By NAT HAWK
How many bones have you broken?
How many concussions have you had? How many ACLs have you blown? And how many surgeries have you had to have?
Imagine dealing with nine broken bones, six surgeries, four serious concussions and two blown ACLs.
That’s the injury track record of Hannah Trigger, a 27-year-old professional Australian snowboarder. She’s been on a snowboard since the age of six, and in that time, she’s had to deal with all of the above.
After that many injuries, most people would give up snowboarding and try something safer. Like lawn bowls. Or mini golf. Or pretty much anything that doesn’t involve launching yourself down a half-pipe that’s carved into the side of a mountain.
But giving up isn’t a phrase that exists in Hannah’s vocabulary. And she wasn’t going to stop until she got to the Olympics.
Happily, Hannah competed as part of the Australian team during the Sochi 2014 Winter Games. And that’s not the end of the snowboarding road for her – she has continued training throughout this year in order to dominate in as many competitions as possible.
In Australia, Hannah spends her time at Mount Hotham in Victoria; off-season, she heads to Breckenridge in Colorado.
Her average day looks a little like this: wake up, head up the mountain, and then spend the day hiking up the half-pipe to ride back down and practice her tricks.
I had a chat to Hannah to find out more about her life and about how she’s persisted through all those injuries to continue her snowboarding career. Here’s what she told me:
My dad’s really into surfing and he’s also really into the snow – so he got me into snowboarding as soon as we could find a board small enough. We went to Mount Hotham all the time. I actually skied first – I skied from when I was about three til six. And then I started boarding when I was six and there was no turning back!
When I started getting a bit older, Hotham ran all these competitions, every other weekend, and there were absolutely no girls competing – so I went in and won all the prizes! And that made me want to keep going even more. There were a few older girls that inspired me, such as Emily Thomas, who won every competition because she hit the massive jumps along with the guys.
I got onto the Australian development team when I was about 16 and a year after that, I got into the national team. I used to do a bit of a mix of everything – slopestyle, boarder cross – but now I just do the halfpipe. Some stuff is really scary, especially when you’re trying a big trick, and it is a dangerous sport. But if you want it bad enough, you’ll try it.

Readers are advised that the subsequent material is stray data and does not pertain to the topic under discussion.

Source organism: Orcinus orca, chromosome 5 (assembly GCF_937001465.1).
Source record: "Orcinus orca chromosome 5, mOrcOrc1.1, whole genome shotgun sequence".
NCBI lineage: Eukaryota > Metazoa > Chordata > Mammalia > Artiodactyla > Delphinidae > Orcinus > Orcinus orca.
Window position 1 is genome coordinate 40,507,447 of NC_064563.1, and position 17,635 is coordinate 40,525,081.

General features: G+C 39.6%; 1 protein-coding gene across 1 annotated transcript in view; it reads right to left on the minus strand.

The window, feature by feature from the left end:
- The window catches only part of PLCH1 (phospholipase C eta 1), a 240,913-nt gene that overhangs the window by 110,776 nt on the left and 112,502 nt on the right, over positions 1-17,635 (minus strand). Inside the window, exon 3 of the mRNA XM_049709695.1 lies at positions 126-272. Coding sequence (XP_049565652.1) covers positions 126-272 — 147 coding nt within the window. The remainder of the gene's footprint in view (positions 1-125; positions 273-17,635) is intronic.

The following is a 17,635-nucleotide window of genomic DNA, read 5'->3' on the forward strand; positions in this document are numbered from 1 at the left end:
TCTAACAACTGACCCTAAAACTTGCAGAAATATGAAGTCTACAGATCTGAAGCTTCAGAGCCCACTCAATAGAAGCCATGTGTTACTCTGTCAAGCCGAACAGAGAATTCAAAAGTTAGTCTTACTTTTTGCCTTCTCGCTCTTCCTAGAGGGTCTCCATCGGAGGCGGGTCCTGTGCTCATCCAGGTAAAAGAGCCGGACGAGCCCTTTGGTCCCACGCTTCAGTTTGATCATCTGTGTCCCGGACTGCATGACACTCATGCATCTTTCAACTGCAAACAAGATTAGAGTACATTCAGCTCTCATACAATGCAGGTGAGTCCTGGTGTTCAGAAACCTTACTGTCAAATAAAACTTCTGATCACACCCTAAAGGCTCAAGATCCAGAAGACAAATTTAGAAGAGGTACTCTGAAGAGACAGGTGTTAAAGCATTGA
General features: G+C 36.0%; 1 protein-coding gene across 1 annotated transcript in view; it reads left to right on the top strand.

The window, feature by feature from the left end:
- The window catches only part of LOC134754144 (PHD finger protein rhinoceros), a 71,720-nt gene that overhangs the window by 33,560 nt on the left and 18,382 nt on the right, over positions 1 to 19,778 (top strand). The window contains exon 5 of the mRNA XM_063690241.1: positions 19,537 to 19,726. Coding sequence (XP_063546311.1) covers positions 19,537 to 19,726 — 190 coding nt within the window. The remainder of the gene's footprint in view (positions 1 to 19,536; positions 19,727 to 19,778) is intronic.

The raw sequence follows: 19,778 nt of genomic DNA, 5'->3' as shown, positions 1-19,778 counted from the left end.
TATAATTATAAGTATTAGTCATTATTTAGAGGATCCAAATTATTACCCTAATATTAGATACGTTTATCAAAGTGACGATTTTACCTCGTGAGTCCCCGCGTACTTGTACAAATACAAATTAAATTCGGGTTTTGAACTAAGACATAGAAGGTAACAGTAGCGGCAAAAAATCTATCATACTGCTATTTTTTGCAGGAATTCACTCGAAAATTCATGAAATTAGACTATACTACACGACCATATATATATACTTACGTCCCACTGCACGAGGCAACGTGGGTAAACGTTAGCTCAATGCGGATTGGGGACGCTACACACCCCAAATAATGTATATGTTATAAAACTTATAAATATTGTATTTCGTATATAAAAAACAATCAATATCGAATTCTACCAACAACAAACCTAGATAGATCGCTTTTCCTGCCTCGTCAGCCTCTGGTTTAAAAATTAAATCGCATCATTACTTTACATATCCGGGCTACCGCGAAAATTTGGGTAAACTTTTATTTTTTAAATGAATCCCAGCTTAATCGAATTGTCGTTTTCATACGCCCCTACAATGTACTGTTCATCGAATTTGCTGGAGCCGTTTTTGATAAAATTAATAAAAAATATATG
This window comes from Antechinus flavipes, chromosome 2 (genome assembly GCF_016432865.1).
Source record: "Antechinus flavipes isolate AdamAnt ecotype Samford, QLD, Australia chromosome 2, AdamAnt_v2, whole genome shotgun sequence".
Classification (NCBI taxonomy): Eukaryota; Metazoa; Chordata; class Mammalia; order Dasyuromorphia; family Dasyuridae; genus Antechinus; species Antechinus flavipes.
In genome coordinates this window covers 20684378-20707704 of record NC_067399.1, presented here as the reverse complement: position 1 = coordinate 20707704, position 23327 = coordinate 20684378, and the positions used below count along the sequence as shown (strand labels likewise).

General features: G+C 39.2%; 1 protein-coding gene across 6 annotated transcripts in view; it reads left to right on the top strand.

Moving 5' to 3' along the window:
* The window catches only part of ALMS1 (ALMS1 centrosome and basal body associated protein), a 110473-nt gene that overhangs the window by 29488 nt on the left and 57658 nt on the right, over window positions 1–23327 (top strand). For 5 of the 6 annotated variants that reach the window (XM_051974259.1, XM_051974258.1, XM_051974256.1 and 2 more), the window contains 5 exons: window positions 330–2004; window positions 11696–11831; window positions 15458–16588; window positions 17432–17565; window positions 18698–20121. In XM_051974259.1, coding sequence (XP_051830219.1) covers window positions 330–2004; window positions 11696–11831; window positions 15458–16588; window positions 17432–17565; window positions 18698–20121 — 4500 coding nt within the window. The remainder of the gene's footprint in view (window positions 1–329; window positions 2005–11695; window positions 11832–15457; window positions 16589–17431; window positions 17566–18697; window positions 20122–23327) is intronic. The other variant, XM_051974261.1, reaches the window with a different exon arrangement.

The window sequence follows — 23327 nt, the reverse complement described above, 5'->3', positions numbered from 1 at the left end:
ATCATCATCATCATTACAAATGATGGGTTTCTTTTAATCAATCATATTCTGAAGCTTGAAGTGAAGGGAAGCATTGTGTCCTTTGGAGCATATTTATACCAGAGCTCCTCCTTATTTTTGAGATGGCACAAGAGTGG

I really wanted to go to the Olympics. I couldn’t just sit and watch it on TV. After each injury, I just kept going because I knew that I could do it and I didn’t want to see other people take my sport. Even through all my injuries, I persisted with it.
The day I realised that I qualified for the Olympics, at the last World Cup qualifying event, was the best day of my life. Everything came together. I’d qualified without a team or a coach and I was unbelievably happy that day.
Everyone on the Australian Sochi team was so nice. Some of the other athletes are pretty famous and well-known but they were so nice to talk to. We’d all go out and watch the other people in competitions so that was cool – there was great camaraderie between athletes.
There are heaps of girls that have gotten into snowboarding now. So many young girls are coming through different programs. All the guys that I know are so encouraging – if they see you doing something cool, they’re stoked about it. I think media really helps with this – Torah Bright is all over the place now and she’s just signed with Thredbo.
If you want to do it, just keep persisting. Don’t give up. It’s not going to happen straight away. I’ve had so many years of injuries but I wanted it so much that I never gave up.
And I have nothing against skiers – some of my best friends are skiers! Once a year I even get on skis – I’ve got a ritual on Christmas Day where I swap with my friend in Colorado and she goes boarding and I go skiing.
It’s not all fun and games though! When I’m home, I work flat-out, six days a week at my dad’s surf shop, Trigger Brothers.
I also asked Hannah for her tips to those who are still finding time to head down to the Aussie or Kiwi snow in August and September…